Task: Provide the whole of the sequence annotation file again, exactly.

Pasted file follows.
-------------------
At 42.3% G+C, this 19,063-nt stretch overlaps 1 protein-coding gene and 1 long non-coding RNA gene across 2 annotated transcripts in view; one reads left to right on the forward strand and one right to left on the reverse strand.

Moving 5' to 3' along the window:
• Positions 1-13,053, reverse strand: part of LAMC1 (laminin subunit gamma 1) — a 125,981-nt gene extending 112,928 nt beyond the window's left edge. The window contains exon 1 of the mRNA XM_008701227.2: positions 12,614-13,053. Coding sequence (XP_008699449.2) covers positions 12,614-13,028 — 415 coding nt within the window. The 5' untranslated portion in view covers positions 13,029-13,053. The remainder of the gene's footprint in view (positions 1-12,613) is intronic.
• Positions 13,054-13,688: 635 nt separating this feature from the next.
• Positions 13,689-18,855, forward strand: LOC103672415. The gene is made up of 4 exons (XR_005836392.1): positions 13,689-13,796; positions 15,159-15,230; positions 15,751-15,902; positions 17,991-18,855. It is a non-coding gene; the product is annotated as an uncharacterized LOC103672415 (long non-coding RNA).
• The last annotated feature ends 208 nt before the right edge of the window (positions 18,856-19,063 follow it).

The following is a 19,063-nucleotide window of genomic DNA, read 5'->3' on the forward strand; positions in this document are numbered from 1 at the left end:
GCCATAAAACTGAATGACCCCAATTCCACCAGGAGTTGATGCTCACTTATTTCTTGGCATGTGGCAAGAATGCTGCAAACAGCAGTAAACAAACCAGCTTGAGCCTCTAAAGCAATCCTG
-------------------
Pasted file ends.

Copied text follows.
At 42.3% G+C, this 19,063-nt stretch overlaps 1 protein-coding gene and 1 long non-coding RNA gene across 2 annotated transcripts in view; one reads left to right on the forward strand and one right to left on the reverse strand.

Moving 5' to 3' along the window:
• Positions 1-13,053, reverse strand: part of LAMC1 (laminin subunit gamma 1) — a 125,981-nt gene extending 112,928 nt beyond the window's left edge. The window contains exon 1 of the mRNA XM_008701227.2: positions 12,614-13,053. Coding sequence (XP_008699449.2) covers positions 12,614-13,028 — 415 coding nt within the window. The 5' untranslated portion in view covers positions 13,029-13,053. The remainder of the gene's footprint in view (positions 1-12,613) is intronic.
• Positions 13,054-13,688: 635 nt separating this feature from the next.
• Positions 13,689-18,855, forward strand: LOC103672415. The gene is made up of 4 exons (XR_005836392.1): positions 13,689-13,796; positions 15,159-15,230; positions 15,751-15,902; positions 17,991-18,855. It is a non-coding gene; the product is annotated as an uncharacterized LOC103672415 (long non-coding RNA).
• The last annotated feature ends 208 nt before the right edge of the window (positions 18,856-19,063 follow it).

The following is a 19,063-nucleotide window of genomic DNA, read 5'->3' on the forward strand; positions in this document are numbered from 1 at the left end:
GCCATAAAACTGAATGACCCCAATTCCACCAGGAGTTGATGCTCACTTATTTCTTGGCATGTGGCAAGAATGCTGCAAACAGCAGTAAACAAACCAGCTTGAGCCTCTAAAGCAATCCTG